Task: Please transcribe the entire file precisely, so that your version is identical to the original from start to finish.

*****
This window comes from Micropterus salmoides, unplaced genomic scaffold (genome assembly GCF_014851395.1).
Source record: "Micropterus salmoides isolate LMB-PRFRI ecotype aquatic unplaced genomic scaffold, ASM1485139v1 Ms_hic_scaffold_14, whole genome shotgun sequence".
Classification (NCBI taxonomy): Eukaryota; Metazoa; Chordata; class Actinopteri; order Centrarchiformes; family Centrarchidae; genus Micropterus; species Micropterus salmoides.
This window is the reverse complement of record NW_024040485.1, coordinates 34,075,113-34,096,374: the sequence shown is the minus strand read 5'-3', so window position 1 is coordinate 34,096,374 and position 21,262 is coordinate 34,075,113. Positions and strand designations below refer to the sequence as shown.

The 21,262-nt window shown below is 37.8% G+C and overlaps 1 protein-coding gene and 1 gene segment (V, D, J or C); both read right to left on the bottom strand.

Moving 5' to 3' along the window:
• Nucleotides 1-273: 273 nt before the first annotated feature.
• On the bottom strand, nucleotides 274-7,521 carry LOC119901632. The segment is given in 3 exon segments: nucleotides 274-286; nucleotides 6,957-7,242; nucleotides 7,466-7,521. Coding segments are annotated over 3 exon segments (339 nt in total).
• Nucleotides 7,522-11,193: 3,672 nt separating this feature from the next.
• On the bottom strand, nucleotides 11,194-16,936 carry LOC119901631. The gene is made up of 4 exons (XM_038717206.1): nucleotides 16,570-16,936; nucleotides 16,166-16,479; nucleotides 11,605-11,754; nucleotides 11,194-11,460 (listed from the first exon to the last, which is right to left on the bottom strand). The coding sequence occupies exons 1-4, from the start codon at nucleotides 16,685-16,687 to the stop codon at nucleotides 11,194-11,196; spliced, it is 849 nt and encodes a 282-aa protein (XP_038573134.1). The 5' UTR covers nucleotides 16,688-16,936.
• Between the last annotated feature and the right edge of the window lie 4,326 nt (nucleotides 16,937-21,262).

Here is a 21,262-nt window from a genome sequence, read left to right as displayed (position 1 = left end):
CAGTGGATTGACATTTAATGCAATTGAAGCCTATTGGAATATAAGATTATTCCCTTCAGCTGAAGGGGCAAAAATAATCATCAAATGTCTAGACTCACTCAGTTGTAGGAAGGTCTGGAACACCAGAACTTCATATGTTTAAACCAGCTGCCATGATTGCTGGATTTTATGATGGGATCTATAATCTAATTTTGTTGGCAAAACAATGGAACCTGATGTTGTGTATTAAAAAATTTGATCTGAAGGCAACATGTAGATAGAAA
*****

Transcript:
This window comes from Micropterus salmoides, unplaced genomic scaffold (genome assembly GCF_014851395.1).
Source record: "Micropterus salmoides isolate LMB-PRFRI ecotype aquatic unplaced genomic scaffold, ASM1485139v1 Ms_hic_scaffold_14, whole genome shotgun sequence".
Classification (NCBI taxonomy): Eukaryota; Metazoa; Chordata; class Actinopteri; order Centrarchiformes; family Centrarchidae; genus Micropterus; species Micropterus salmoides.
This window is the reverse complement of record NW_024040485.1, coordinates 34,075,113-34,096,374: the sequence shown is the minus strand read 5'-3', so window position 1 is coordinate 34,096,374 and position 21,262 is coordinate 34,075,113. Positions and strand designations below refer to the sequence as shown.

The 21,262-nt window shown below is 37.8% G+C and overlaps 1 protein-coding gene and 1 gene segment (V, D, J or C); both read right to left on the bottom strand.

Moving 5' to 3' along the window:
• Nucleotides 1-273: 273 nt before the first annotated feature.
• On the bottom strand, nucleotides 274-7,521 carry LOC119901632. The segment is given in 3 exon segments: nucleotides 274-286; nucleotides 6,957-7,242; nucleotides 7,466-7,521. Coding segments are annotated over 3 exon segments (339 nt in total).
• Nucleotides 7,522-11,193: 3,672 nt separating this feature from the next.
• On the bottom strand, nucleotides 11,194-16,936 carry LOC119901631. The gene is made up of 4 exons (XM_038717206.1): nucleotides 16,570-16,936; nucleotides 16,166-16,479; nucleotides 11,605-11,754; nucleotides 11,194-11,460 (listed from the first exon to the last, which is right to left on the bottom strand). The coding sequence occupies exons 1-4, from the start codon at nucleotides 16,685-16,687 to the stop codon at nucleotides 11,194-11,196; spliced, it is 849 nt and encodes a 282-aa protein (XP_038573134.1). The 5' UTR covers nucleotides 16,688-16,936.
• Between the last annotated feature and the right edge of the window lie 4,326 nt (nucleotides 16,937-21,262).

Here is a 21,262-nt window from a genome sequence, read left to right as displayed (position 1 = left end):
CAGTGGATTGACATTTAATGCAATTGAAGCCTATTGGAATATAAGATTATTCCCTTCAGCTGAAGGGGCAAAAATAATCATCAAATGTCTAGACTCACTCAGTTGTAGGAAGGTCTGGAACACCAGAACTTCATATGTTTAAACCAGCTGCCATGATTGCTGGATTTTATGATGGGATCTATAATCTAATTTTGTTGGCAAAACAATGGAACCTGATGTTGTGTATTAAAAAATTTGATCTGAAGGCAACATGTAGATAGAAA